Very few people would live up to the ripe old age of 90, thus I hope that criteria would be relaxed somewhat. Anyhow, something is better than nothing. We must be content with whatever the outcome of that proposal might be. Here, my opinion, based on my logic is,: longevity depends on wealth, health, foods, lifestyles and the enviroment. Thus apart from the monetary support, necessary arrangements, such as: free healthcare, free shelters and free foods—the most basic needs of all the destitute—should also be considered depending on the availability of the funds.
Here, I would like to mention about the elderly or old age pensions in Australia. According to some friends, who migrated there in their late fifties, once they became citizens they were entitled to the elderly pension when they reached the prescribed age. Although I didn’t ask how much they are getting, I learned from a friend of mine that the pensions he and his wife are receiving are enough for them to live without any financial worries and had no need to depend on their children. He added that they could even save enough money to travel the world. They had visited Myanmar many times and had been to England to visit friends and relatives there.
Another noteworthy fact is that a couple, who are old friends of mine are now staying at a nursing home in Australia.The nursing home charges money to cover the expenses incurred for looking after them. However, my friends don’t have to worry as their old age pensions easily cover the costs, even leaving enough for them as pocket money. I am not suggesting that the same must be introduced here, but just citing them as good examples. However, hopefully, when our country is well developed and become prosperous this would become a reality.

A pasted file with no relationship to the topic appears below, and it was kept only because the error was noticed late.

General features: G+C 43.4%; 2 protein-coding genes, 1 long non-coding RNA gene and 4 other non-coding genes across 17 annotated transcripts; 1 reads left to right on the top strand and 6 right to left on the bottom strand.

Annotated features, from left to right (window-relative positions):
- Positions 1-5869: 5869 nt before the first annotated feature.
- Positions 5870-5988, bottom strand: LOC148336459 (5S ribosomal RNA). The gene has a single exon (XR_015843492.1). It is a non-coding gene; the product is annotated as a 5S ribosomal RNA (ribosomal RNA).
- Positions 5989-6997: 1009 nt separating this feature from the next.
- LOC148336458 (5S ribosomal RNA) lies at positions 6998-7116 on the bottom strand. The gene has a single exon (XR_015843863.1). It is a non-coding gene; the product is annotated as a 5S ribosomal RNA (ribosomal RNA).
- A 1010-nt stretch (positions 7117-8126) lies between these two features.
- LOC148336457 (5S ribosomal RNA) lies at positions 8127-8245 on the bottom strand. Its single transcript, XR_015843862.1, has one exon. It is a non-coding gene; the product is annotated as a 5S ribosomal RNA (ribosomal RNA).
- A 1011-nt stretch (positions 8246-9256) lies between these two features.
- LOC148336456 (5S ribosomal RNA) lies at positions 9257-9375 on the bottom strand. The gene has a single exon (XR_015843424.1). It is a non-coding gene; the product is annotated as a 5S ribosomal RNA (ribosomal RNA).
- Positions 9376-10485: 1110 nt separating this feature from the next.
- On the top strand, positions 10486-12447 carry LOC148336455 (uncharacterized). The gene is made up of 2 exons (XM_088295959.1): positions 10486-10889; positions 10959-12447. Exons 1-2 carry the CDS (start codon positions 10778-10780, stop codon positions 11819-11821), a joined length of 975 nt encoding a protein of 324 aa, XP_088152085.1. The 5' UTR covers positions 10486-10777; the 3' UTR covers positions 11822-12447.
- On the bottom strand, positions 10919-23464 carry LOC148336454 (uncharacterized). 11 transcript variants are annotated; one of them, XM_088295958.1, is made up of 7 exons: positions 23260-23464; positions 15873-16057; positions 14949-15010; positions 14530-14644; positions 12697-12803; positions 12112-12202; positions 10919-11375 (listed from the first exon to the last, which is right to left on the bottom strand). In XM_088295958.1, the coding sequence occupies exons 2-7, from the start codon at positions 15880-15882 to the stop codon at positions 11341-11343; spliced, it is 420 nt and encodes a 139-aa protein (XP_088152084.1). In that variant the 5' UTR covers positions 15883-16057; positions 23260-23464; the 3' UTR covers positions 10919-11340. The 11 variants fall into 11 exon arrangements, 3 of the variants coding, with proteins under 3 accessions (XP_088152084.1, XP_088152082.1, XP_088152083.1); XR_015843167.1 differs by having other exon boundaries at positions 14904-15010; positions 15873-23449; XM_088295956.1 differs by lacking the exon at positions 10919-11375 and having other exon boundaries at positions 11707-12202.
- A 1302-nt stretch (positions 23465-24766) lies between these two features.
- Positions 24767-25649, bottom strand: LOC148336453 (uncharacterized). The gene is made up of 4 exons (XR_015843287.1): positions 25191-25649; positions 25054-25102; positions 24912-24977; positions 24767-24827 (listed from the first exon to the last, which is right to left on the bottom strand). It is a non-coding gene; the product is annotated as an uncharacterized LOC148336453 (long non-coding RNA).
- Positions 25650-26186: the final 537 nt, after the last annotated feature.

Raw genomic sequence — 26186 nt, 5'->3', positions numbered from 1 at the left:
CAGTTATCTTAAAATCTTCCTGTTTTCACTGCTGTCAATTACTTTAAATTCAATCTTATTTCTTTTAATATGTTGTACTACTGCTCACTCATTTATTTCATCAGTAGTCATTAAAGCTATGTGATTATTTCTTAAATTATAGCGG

At this juncture, I would like to discuss other privileges the senior citizens are enjoying in other countries, including some of our neighbours. Even casual foreign travellers to those countries are entitled to some of the basic privileges. To cite some such basic privileges,  there are separate lanes to queue at the airport immigration passport inspection counters, priority seats at the departure lounges, separate toilets at almost every public places, concession rates or exemptions from entrance fees to the national parks and some other places of interests and many more, for the elderlies.
The elderlies are treated equally with the sanghas, clergypersons of other faiths, the disabled, the pregnant women, the infants and are given priority in boarding the planes at Thai air ports. They are allowed to board the planes ahead of other passengers after the sanghas, clergies, disabled, infants and pregnant women. Thus they are spared from being pushed or elbowed by unruly passengers, who would scramble to board the plane as though they would miss the flight.
In conclusion, I would like to request the authorities concerned to educate our people to show regards and respect towards the elderlies. Although, some used to boast that the Myanmars are the most polite and generous people in the world, I had been experiencing disregards and dis-respects shown to me by strangers on the streets and other public places. No one bothered to give up their seats on the crowded buses or trains in Yangon, but I had been offered seats, many a time on the Sky Trains in Bangkok, very polite and generous gestures, which are really praiseworthy. Our new generations should show more regards and respects towards the elderlies as most of us had contributed much to the society and the country in our younger days. They should be mindful that seventy plus counts.